The “Students & Diplomacy event” is comprised of a public forum, an arctic council simulation exercise, and panel discussions with science diplomacy stakeholders.
May 16th, Morning: Public Forum - “Negotiating the Arctic: a Science Diplomacy Perspective” @ McGill University
The Arctic Council was established in 1996 as a high level intergovernmental organization for cooperation, coordination, and interaction among its eight member states, six Arctic Indigenous communities, and other Arctic inhabitants, mainly focussing on issues related to sustainable development and environmental protection in the Arctic. With global climate change causing increased melting of ice in the Arctic, there is demand for more robust science and technological cooperation. This requires increased political cooperation and diplomatic efforts. This forum will discuss how the foundation of science diplomacy has been established in the Arctic as well as the possible future trajectories.
May 16th, Afternoon: “When the Science is not Enough: an Arctic Council Negotiation Simulation” @ McGill University
This workshop, developed by experts at Dartmouth College, will introduce and discuss the role of students and young scientists in science diplomacy. The aim of the workshop is to generate recommendations on how to improve young scientists’ engagement in science diplomacy. Specifically, student participants will gain an understanding of the skills (analytical, ethical) to apply science in a diplomatic framework through an Arctic Council negotiation simulation. During this event, student “delegates” will debate a topical issue associated with the Arctic Council.
Please note: while the main simulation is on May 16th, it is also mandatory for student participants to attend the simulation preparation session on May 2nd (morning).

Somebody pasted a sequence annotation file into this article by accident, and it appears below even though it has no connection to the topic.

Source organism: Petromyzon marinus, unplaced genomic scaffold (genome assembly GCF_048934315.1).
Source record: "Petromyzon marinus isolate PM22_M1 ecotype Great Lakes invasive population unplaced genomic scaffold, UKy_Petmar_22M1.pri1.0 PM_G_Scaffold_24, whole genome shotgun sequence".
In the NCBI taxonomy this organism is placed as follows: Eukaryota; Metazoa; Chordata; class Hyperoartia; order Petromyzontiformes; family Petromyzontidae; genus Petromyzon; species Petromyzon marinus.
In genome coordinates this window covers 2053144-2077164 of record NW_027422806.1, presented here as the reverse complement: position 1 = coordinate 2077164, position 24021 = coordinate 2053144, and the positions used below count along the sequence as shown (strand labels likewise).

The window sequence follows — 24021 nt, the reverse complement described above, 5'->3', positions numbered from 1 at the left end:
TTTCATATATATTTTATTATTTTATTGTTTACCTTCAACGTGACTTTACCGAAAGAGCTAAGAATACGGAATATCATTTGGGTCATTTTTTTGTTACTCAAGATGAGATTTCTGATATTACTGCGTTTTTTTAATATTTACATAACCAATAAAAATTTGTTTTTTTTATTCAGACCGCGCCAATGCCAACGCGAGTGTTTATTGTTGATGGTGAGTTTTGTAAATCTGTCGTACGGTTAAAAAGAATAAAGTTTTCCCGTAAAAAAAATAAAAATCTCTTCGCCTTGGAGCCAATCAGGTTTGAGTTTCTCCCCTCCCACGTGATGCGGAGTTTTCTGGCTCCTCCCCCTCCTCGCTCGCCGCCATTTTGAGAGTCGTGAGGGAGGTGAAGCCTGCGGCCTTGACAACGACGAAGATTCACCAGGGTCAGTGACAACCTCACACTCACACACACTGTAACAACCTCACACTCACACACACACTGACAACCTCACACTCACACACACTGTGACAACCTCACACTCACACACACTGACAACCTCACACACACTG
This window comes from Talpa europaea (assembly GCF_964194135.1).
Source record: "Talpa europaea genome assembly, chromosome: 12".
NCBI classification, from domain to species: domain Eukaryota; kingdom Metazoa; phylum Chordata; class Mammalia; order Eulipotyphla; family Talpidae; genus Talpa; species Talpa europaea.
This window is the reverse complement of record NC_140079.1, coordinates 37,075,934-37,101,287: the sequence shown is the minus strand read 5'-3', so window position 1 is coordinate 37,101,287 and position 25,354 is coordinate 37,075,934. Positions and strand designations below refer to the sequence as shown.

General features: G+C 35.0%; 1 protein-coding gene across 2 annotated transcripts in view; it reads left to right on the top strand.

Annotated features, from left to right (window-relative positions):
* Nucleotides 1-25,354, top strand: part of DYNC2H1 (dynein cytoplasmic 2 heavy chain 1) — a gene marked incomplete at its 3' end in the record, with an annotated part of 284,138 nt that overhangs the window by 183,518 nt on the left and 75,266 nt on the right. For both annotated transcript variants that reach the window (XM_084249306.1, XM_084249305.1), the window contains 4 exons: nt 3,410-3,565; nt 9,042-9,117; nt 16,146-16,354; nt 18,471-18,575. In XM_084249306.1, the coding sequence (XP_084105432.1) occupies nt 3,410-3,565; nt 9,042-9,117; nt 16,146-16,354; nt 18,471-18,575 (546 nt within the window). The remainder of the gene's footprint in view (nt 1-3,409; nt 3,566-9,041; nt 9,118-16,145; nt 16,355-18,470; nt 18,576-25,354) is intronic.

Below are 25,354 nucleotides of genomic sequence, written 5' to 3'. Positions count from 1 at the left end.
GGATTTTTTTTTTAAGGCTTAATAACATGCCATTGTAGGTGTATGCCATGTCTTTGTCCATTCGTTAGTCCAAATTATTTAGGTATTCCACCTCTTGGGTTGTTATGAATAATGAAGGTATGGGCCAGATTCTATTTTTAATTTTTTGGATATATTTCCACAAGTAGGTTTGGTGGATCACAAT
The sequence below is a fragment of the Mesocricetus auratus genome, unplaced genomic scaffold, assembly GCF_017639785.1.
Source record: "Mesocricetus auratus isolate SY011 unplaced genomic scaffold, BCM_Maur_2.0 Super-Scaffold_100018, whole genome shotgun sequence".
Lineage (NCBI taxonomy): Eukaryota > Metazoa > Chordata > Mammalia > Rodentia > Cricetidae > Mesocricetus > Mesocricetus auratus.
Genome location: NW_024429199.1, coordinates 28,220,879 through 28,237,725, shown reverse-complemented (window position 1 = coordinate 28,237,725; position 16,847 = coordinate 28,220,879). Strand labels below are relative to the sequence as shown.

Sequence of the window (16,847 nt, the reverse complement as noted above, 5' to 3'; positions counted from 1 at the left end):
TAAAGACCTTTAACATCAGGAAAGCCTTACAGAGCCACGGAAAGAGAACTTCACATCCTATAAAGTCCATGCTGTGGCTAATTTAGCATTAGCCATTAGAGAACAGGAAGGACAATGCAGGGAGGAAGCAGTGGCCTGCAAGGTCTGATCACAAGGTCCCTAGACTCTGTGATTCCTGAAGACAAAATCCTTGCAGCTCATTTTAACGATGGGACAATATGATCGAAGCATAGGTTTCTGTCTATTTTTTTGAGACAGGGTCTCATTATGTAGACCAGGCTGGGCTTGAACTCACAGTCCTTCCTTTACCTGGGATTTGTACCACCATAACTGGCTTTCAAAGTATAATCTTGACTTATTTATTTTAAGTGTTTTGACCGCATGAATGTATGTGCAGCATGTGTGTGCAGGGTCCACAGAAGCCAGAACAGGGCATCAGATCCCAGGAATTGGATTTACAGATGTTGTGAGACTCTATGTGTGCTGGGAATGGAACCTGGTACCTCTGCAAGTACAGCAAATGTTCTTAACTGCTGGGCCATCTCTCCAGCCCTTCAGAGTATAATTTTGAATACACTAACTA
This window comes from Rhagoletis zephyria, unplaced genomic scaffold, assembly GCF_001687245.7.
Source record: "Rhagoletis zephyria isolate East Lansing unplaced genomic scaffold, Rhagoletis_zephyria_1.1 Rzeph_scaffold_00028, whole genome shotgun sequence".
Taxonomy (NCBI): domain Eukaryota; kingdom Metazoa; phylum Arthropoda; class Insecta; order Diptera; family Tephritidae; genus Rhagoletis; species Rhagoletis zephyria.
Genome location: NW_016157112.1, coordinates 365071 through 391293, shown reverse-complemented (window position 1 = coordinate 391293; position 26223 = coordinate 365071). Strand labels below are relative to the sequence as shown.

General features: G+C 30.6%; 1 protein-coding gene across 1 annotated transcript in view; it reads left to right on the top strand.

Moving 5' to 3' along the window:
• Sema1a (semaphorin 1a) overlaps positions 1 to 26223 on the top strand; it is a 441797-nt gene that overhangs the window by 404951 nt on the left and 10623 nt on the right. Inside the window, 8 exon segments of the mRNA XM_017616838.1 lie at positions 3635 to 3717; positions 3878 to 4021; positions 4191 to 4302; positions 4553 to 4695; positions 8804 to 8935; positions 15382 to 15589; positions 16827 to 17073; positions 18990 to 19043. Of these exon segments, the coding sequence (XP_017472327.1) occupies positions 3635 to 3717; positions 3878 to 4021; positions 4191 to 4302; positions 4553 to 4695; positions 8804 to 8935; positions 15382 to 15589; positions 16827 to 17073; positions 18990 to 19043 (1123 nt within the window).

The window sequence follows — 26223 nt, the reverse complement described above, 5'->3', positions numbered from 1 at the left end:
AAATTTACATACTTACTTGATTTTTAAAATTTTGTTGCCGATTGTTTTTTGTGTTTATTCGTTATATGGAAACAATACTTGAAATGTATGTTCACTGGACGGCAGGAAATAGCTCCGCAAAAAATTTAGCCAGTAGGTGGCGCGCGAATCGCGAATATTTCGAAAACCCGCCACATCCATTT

May 17th, Afternoon: Panel Discussions: Students as Stakeholders in Science Diplomacy: Outlooks for Today and Tomorrow? @ Hotel OMNI
A series of panel discussions directed at government and diplomacy institutions. Experts and stakeholders will participate in panel discussions on how students and young scientists fit into the framework of science diplomacy, including its various sectors, participating agencies, challenges, and its future and potential for action. This event will provide a unique opportunity for participants to hear from and network with experts from a wide variety of disciplines and institutions.
Confirmed Panel Speakers:
Impact for students
The workshop on Day 1 will provide students with a deeper understanding of the role science can play in international diplomacy, as well as the complexities of bringing science into high-level policymaking. This should help prepare students to participate in panel discussions and to network with experts and leaders in science diplomacy on Day 2.
Application Deadline: Friday, April 6th, 2018 at 17:00 EDT
Please download our application instructions. and submit your completed application as specified to firstname.lastname@example.org. Please do not hesitate to contact us if you have any questions regarding your application or the event.
Here is a wonderful introduction of what is Science Diplomacy
by our collaborators
Tom Wang and Marga Gual Soler at AAAS
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(Introductory Speaker) Chief Scientist of Quebec
Professor of Practice in Science Diplomacy, Tufts
Associate Director, John Sloan Dickey Center for International Understanding, Dartmouth College
Professor, Université Laval
Policy Advisor, Polar Knowledge Canada
Policy Advisor at the Office of Canada’s Chief Science Advisor
Vice Principal Research & Innovation, McGill University
Research Chair in Experimental Evolution, University of Ottawa
Science to Policy and Diplomacy Coordinator, IIASA
Director, Centre for Science Diplomacy, AAAS